Great Sandy Desert - Whau Whau Well to the Canning, K-Mart and Punmu - A thousand dollar day!

Thursday, Jun 17, 2010 at 00:00


Thursday 17th June, 2010
Some km west of Punmu on the Telfer Mine Road
21°57'15.34"S 122°59'46.51"E

Well it was certainly an early start this morning. Having left Outback Al and Scotty waxing lyrical around the fire the night before, I slept like a log to awake an hour before birdsong and to the distant roaring of camels. We were breakfasted (jaffles again) and packed and ready to go at 8:00 a.m. Scotty pulled the Gupster around to the tuck truck for an interior blow out and then we were off....sort of. It was only a few hundred metres to the Whau Whau Bore (23º 04' 40.58" S, 125º 16' 42.23" E) so this prompted a stop and a few photos. The bore was "spudded" on the 29th April 1970 and capped once the drill team had finished. One sleeved bore remains with its capped poly-pipe bore casing visible. There is a second hole nearby that is flush with the ground and covered by a piece of steel plate. There is a hand stamped plaque mounted on a star picket nearby that lists a bit of detail and the names of the drill team involved. The water level is not that far below the surface so it could provide water if you were carrying a bore dropper and plenty of rope. The quality of the water is not known.

As we headed north, the Gary was a mixture of light to medium corrugations, a few washouts here and there and a lot of narrow passages through thickets of mulga. Many dead branches littered the track which we didn’t have the time to clear. Len must have enjoyed making this road as he kept to the higher gravel rises and there were precious few Sandhill’s to cross. There was one windy section through a patch of dunes and then once again we were into the vast open plains and low, undulating gibber rises. Here and there the odd camel stood to watch our passing but little else in the way of excitement.

The corrugations started in a meaningful way about 20 km short of the Gary's meeting with the Jenkins Track prompting a stop to dial down the tough dog shocks down to zero. With the dampening effect of the shokers reduces, they make a hell of a difference in dealing with the corrugations. The pounding of the vehicle is reduced significantly. There is the necessity to watch for big bumps and rises though. At just after 11.00 a.m. we reached the intersection and the wide expanse of the Gary Junction (Jenkins Track) Road. It was a short hop down into the dune country that held the silver oasis of Kurnawarritji or "K-Mart" as we've dubbed it these days. It is amazing just how far you can see the tell tail signs of the community from the higher points approaching the Canning intersection. The community was easy to detect from many kilometres due to the glint of sun across iron and glass surfaces. On reaching the Canning, we made a right and headed up to Well 33 and the sweet water that fills the tanks there. It was a bit of a saga filling as the flow rate out of the tap is so slow but I managed to take on 120 litres of good water which will negate the need to filter and pump at Desert Queen Baths in Rudall River NP.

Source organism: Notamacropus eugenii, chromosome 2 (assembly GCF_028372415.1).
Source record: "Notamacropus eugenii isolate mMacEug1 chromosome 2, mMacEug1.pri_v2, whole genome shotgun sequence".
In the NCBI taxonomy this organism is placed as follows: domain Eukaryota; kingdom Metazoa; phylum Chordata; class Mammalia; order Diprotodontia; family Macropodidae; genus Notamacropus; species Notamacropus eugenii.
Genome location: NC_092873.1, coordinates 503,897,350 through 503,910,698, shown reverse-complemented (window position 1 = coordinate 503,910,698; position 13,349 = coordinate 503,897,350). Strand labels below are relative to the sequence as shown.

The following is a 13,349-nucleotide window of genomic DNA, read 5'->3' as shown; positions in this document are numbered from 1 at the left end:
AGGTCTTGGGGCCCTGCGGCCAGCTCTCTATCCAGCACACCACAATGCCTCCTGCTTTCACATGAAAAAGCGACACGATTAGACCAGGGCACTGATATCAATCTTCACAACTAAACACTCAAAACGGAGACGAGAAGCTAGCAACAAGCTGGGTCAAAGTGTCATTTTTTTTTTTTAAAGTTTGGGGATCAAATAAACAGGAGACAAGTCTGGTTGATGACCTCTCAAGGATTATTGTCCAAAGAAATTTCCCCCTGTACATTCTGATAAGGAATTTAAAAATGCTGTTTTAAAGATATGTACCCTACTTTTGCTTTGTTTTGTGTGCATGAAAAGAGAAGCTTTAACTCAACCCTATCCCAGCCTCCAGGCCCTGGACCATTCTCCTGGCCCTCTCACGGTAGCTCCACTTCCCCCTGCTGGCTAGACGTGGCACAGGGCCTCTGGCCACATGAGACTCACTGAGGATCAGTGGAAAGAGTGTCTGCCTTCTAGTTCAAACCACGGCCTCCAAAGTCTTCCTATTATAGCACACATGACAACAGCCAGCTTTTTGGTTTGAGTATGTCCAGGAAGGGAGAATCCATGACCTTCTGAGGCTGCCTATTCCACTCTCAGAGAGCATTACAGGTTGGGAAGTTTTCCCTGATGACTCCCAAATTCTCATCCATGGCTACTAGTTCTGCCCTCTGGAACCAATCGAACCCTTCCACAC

Once filled we took the 4km of corrugated Canning back to the intersection and then into Kurnawarritji. The new store is open and 'herself' actually looked happy this year. That’s the third year I’ve seen her and the first time she’s actually been smiling (although she did admit it was forced). The new store is a revelation with fridges and shelves and visible stock. We grabbed a few items and a 100 litres of fuel at $3.30 per litre. A pie or two for lunch and we were off (the co-ordinators had their house burnt down in December by locals looking to burgle $46K worth of cigarettes. Not finding the ciggies, the decided to burn the place). The road west was in good nick and we passed Scotty and Gab while they had a driver change. Just past the rocky knoll, S & G called a puncture on the right rear of the Troopy so we returned to give a hand while JW and MJ headed on to Punmu to organise fuel. The dune sizes beside the Wapet are impressive. We saw the sacred Toyota just past the Wapet turn and then on passed Lake Auld and the giant anthills that dot its edge arriving at Punmu at 2.15 p.m., just as JW had rustled up the coordinator to open the bowser.

It was a bit of a disappointment this year to find fuel prices at $3 per litre at Punmu up from $2.80 of last year still it’s 30 cents a litre cheaper than down the road. It took nearly an hour to get the four vehicles filled. I took on 227 litres in vehicle and quads or $681. JW’s bill was over $900 dollars while my total for 100 litres at Kurnawarritji and 227 litres at Punmu was $1010... bleep !!! I haven’t worked the fuel stats yet but they won’t be good! The store was opening so there was a line of locals outside when we arrived. Some more essentials, the store having an even better selection of fresh produce than Kmart. We escaped at 3:20 p.m. and headed west. We got a bit of distance under or belts and then found a track off to the right that led to an old an old scrape area nestled between a couple of dunes and well hidden from the road. There were a few gums about that provided a picturesque aspect to the camp. We went to collect some wood using the MJ troopy as a chainsaw. As a result I managed to puncture my leg from one spear-pointed branch. Shooters had been active in the area as we found a few recent camel carcases festering nearby. At least they gave Gaby something to play with (photograph). A can night called to allow for an early start tomorrow and hopefully beat the crowd to DQB.

''We knew from the experience of well-known travelers that the
trip would doubtless be attended with much hardship.''
Richard Maurice - 1903
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